The walk along the water in Manly

The walk along the water in Manly



The third qurantine ceremony on a beautiful site with the Sydney skyline in the distance. The quarantine area is surrounded by a stone wall,. people died of diseases including smallpox and bubonic plague.

My days tend to start with a search for a coffee shop for coffee and breakfast. Coffee comes in short black (espresso), long black (sometimes like a French café allongé, sometimes more like an Americano), and flat white (regular coffee with milk), as well as cappuccinos, lattes, etc. Other interesting menu items include sandwiches made with “tasty cheese”, as well as kangaroo burgers, crocodile, and barramundi (fish). The fish is delicious, but I haven’t tried the kangaroo or crocodile. I’m pretty sure they are just on the menu for tourists!

Restaurants are expensive, but it’s because Australians are guaranteed a livable wage, including benefits. For the same reason, there’s no expectation of a tip although a small one is not unappreciated. There are some excellent restaurants; we’ve enjoyed excellent Indian food at Circular Quay and in the Pyrmont neighborhood we found an Italian restaurant with pizza just like the ones we had enjoyed in Rome!

Monday morning Marc headed into the office and I set off for my first day of exploring on my own. I decided to start with the Australian museum in order to get a better sense of the history and culture of the area. It was a particularly good introduction to the Aborigines and some of their history. Dating back more than 50,000 years theirs is the  longest continuous living culture in the world. Unfortunately their more recent history, starting from the arrival of the colonists in the 1700s, is remarkably like that of native North Americans, a story of devastation by smallpox and other diseases, dispossession, violent oppression, discrimination and continuing struggle for equality. I was particularly struck by stories of aboriginal children having been removed from their families by the thousands, to be raised in institutions and white homes; Canada too has a tragic history of treating its native peoples this way. I was shocked to learn that Aborigines weren’t allowed to vote, or counted in the census, until 1967!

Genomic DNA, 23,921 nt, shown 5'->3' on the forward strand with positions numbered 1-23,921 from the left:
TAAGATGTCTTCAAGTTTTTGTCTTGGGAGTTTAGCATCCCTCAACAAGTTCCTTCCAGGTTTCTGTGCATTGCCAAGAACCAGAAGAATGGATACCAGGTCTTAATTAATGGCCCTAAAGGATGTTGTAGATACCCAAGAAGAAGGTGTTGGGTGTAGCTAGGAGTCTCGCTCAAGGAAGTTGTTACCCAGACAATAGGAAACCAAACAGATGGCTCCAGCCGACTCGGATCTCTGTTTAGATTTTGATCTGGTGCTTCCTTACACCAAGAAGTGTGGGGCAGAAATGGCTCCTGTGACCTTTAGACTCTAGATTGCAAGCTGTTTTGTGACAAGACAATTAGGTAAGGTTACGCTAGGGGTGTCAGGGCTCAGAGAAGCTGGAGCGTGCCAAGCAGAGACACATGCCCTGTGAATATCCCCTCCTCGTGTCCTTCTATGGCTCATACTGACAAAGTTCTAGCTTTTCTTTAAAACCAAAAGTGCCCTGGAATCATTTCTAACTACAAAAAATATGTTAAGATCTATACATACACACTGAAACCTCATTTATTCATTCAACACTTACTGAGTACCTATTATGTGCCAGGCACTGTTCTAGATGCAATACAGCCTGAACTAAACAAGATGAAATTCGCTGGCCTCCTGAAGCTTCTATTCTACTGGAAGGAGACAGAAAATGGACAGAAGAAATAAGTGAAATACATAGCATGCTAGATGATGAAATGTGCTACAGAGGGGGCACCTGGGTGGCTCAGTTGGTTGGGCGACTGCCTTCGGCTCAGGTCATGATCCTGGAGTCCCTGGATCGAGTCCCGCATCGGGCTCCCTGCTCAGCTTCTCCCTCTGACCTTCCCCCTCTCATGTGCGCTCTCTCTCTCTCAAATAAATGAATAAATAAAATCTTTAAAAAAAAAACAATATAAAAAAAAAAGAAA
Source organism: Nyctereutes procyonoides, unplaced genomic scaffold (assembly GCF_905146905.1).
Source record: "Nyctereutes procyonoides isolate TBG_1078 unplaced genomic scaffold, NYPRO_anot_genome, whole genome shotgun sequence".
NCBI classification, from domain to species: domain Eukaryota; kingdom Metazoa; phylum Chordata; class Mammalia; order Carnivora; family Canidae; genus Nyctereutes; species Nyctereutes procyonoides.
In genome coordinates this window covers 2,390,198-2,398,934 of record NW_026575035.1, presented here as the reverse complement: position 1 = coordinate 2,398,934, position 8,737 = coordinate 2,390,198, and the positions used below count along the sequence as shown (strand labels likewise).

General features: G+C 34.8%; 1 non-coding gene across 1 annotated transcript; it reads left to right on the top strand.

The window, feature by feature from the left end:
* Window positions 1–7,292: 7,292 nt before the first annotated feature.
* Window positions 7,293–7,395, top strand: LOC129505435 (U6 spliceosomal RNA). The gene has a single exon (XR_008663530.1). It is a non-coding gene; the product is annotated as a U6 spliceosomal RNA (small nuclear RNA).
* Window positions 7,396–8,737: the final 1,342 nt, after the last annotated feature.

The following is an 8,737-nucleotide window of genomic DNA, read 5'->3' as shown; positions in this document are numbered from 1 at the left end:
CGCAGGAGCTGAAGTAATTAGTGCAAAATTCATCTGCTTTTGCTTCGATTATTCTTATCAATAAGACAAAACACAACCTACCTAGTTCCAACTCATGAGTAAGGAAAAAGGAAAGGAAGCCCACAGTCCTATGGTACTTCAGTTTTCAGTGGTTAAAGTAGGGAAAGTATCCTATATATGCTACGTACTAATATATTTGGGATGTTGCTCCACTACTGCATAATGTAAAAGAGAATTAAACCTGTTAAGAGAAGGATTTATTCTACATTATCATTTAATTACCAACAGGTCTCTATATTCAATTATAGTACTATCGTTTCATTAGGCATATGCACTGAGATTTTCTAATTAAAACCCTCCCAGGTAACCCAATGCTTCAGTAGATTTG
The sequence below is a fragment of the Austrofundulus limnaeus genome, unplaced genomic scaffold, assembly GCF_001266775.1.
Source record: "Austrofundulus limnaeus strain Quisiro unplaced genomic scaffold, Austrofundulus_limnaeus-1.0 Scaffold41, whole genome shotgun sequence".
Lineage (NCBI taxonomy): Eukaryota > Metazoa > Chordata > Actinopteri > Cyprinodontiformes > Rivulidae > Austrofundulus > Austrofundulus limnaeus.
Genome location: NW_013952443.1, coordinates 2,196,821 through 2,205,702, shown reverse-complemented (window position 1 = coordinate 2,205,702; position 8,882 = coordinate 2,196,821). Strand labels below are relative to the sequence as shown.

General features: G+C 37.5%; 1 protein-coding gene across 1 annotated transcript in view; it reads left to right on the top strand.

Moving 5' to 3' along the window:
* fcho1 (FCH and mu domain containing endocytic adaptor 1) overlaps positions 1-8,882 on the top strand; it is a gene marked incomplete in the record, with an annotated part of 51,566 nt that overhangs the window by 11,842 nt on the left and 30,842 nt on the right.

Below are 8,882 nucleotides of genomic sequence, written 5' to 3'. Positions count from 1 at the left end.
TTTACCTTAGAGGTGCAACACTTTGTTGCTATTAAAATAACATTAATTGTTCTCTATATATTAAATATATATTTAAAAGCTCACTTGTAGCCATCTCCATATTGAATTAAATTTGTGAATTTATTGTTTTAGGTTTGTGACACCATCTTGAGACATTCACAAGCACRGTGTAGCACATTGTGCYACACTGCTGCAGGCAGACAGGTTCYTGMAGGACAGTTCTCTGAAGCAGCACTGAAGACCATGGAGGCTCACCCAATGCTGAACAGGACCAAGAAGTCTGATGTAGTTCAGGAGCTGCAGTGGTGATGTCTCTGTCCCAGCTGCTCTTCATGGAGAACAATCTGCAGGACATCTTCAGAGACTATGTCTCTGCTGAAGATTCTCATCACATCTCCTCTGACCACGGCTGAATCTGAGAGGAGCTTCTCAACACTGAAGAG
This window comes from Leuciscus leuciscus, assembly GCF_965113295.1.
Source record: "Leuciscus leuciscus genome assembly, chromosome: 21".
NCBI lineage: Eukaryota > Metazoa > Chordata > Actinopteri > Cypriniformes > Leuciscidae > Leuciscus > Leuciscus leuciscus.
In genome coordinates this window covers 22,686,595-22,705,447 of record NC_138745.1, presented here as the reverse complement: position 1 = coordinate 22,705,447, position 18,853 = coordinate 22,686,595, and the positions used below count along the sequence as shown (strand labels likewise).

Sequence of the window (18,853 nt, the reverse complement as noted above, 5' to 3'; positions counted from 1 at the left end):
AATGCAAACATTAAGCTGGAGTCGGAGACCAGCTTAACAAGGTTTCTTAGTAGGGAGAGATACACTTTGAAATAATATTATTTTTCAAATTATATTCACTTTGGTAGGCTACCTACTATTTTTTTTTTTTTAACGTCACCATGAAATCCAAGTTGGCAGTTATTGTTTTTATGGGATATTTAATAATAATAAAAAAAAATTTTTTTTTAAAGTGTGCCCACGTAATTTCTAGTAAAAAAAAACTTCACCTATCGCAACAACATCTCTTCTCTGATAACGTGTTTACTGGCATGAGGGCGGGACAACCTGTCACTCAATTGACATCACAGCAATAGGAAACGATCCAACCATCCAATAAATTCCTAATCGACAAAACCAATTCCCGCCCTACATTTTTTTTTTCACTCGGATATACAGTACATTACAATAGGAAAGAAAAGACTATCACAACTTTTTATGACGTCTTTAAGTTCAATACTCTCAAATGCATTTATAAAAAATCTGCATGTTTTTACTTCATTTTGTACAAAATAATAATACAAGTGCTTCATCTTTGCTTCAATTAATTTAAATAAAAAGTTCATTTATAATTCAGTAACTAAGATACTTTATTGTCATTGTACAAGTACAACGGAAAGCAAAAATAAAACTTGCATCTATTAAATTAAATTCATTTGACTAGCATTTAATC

A few sights along the walk to the museum… 

I love these kiosks that open up to sell fruit (like this one), newspapers, or even coffee.


Hyde Park features huge trees, fountains, statues, and this giant chess set which was in use both times I walked through the park.


St. Mary’s Cathedral


The Strand Arcade, one of several restored shopping centers.


The Art Gallery of New South Wales was my next museum destination. It’s in a large, absolutely gorgeous park known as The Domain, which in colonial days was the governor’s buffer zone between his residence and the penal colony. The museum is free except for special exhibits, and I particularly enjoyed the Aboriginal art collection as well as the display of Matisse’s Jazz book which was recently acquired by the gallery. An additional highlight was the wild lorikeet on the outdoor patio at the museum café!